Reaching for the summit
Premadonna Braddick gives hope to young girls facing challenges.
Premadonna Braddick is the founder of the Girls’ Teen Summit, which brings positive female role models together to encourage, educate and empower at-risk teen girls in the Tulsa area.
Some people are dealt a bad hand. Born into poverty, abuse, neglect, addiction ... coming out a winner is difficult.
But a few rise above. They have an inner compass so focused on climbing out of life’s darkest struggles, they become a beacon of light.
Premadonna Braddick, founder of the Girls’ Teen Summit, is one such shining example of hope.
Coming from impoverished beginnings, Braddick grew up in foster care because her biological parents had drug habits and criminal records.
A victim of abuse in several California foster homes, she had a severe speech impediment and a learning disability and endured bullying at school and at home.
Most would’ve spiraled downward, but not Braddick.
“It doesn’t have to be that way,” she told herself.
At age 15, she started working 10- to 12-hour fast food shifts during summer and holiday breaks. She saved enough money to eventually attend college at San Jose University, where she majored in communications. She instinctively found mentors whose wisdom she respected.
As a teenager, she attended church alone. Her pastor, Bishop Ernestine Cleveland Reems, a board member of Oral Roberts University, encouraged Braddick to continue her education there.
While earning a double master’s degree in Christian counseling and family and marriage counseling, Braddick learned Oklahoma has the highest percentage of incarcerated women in the nation.
Additionally, she learned that over 400,000 U.S. children are in foster care. Of those who age out at 18, 74 percent will be incarcerated within two years, 25 percent will become homeless and 70 percent of females will become pregnant. One out of four will develop PTSD, and only 3 percent will earn a college degree.
It became Braddick’s passion to help prevent these outcomes in the lives of young girls.
“If we can reach at-risk teen girls before they become a statistic, how great would that be?” she thought.
In 2012, she put together a platform of female speakers to demonstrate overcoming life’s challenges. Named the Girls’ Teen Summit, the event targeted seventh- through 12th-grade girls in the Tulsa metro area.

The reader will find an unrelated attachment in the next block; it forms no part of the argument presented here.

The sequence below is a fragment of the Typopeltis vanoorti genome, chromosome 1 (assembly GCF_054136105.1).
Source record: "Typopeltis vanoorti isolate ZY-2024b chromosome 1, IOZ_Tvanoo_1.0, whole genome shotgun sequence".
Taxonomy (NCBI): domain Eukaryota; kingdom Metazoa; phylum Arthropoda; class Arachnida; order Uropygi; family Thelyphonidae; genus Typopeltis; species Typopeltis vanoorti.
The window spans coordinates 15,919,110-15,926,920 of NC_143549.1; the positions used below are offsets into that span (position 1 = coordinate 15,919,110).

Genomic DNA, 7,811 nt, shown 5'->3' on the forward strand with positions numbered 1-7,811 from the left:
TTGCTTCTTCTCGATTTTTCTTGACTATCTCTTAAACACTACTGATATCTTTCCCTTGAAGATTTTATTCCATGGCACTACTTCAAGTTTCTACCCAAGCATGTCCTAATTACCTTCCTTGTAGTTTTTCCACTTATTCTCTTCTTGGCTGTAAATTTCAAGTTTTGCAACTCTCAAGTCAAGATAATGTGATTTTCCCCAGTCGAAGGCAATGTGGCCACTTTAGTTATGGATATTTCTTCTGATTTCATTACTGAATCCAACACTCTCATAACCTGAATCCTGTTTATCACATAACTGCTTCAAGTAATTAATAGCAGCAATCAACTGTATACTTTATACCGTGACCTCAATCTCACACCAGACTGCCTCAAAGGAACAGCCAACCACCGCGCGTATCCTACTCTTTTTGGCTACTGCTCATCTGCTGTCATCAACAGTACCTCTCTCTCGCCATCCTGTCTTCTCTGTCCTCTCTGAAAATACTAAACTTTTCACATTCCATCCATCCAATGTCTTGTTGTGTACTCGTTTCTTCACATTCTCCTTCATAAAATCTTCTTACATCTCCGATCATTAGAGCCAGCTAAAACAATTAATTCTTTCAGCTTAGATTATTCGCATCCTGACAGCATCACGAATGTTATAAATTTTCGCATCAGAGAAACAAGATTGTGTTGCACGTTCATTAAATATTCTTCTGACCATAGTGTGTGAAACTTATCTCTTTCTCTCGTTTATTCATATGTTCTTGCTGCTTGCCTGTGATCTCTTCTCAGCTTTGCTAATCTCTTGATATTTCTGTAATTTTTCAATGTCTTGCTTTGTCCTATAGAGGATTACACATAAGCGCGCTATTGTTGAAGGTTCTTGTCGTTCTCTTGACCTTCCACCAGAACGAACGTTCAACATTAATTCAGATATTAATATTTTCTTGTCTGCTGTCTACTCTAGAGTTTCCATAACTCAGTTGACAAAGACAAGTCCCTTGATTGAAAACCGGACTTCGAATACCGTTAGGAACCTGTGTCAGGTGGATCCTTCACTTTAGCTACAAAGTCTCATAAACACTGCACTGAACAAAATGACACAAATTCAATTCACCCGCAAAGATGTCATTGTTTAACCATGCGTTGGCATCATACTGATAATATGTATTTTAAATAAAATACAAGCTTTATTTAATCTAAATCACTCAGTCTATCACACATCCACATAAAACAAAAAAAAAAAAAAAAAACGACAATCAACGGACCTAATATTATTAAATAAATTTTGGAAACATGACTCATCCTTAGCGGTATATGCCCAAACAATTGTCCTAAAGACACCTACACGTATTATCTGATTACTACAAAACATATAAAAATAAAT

Approximately 120 girls attended the first year. To date, more than 300 have participated. Braddick promotes the summit to Tulsa-area high schools, youth shelters and group homes.
Through her nonprofit, Soaring Eagles Youth and Family Services, Braddick offers counseling, mentorship and workshops at GTS.
Financial support comes from various fundraisers throughout the year and community partnerships. The nonprofit received its first
operational grant last year from the Anne and Henry Zarrow Foundation.
Teens at GTS learn about topics such as college readiness, financial literacy, red flags about dating, health and fitness and the importance of resilience. They also learn to value themselves, Braddick says.
She recalls one GTS participant who “came up to the mic, crying ... She had never shared her story (of witnessing her stepfather abuse her mother), but felt safe enough to talk, without judgment” from staff and participants. The girl shared her underlying anger, defiance of authority and suspensions from school.
“She said, ‘I know I have to do better with my life, and I can’t continue to carry this anger and pain with me any longer,’” Braddick
Sonia Brown, shelter coordinator for Youth Services of Tulsa, regularly accompanies girls to the summit.
“It’s so powerful,” she says. “One young lady said her whole life had changed. It’s phenomenal ... and so much fun.”
Brown calls Braddick “quite the person; modest, passionate, visionary.”
“Premadonna’s enthusiasm is infectious,” agrees Angel Harris, a college student and former GTS participant. Her favorite workshop, “What’s Love Got to Do With It,” discussed domestic violence and bullying and how to avoid the trap of sex trafficking.
In 2014, Braddick started the monthly “Real Life, Real Talk” series to help GTS alumni stay connected. The workshops are one Saturday a month during the school year.
At all of her events, Braddick tries to instill in teen girls the advice that was given to her.
“Don’t just accept the story that is given to you,” she says. “We’re helping individuals rewrite their stories.”
Girls’ Teen Summit
Registration: 2-4 p.m., Friday, and 7-8 a.m., Saturday; summit: 4-8:30 p.m., Friday, and 8 a.m.-5:30 p.m., Saturday. Tulsa Dream Center, 200 W. 46th St. N. Free. Advance registration is requested; call 918-739-8336 to register. Visit www.facebook.com/girlsteensummit or www.soaringeaglesyfs.org.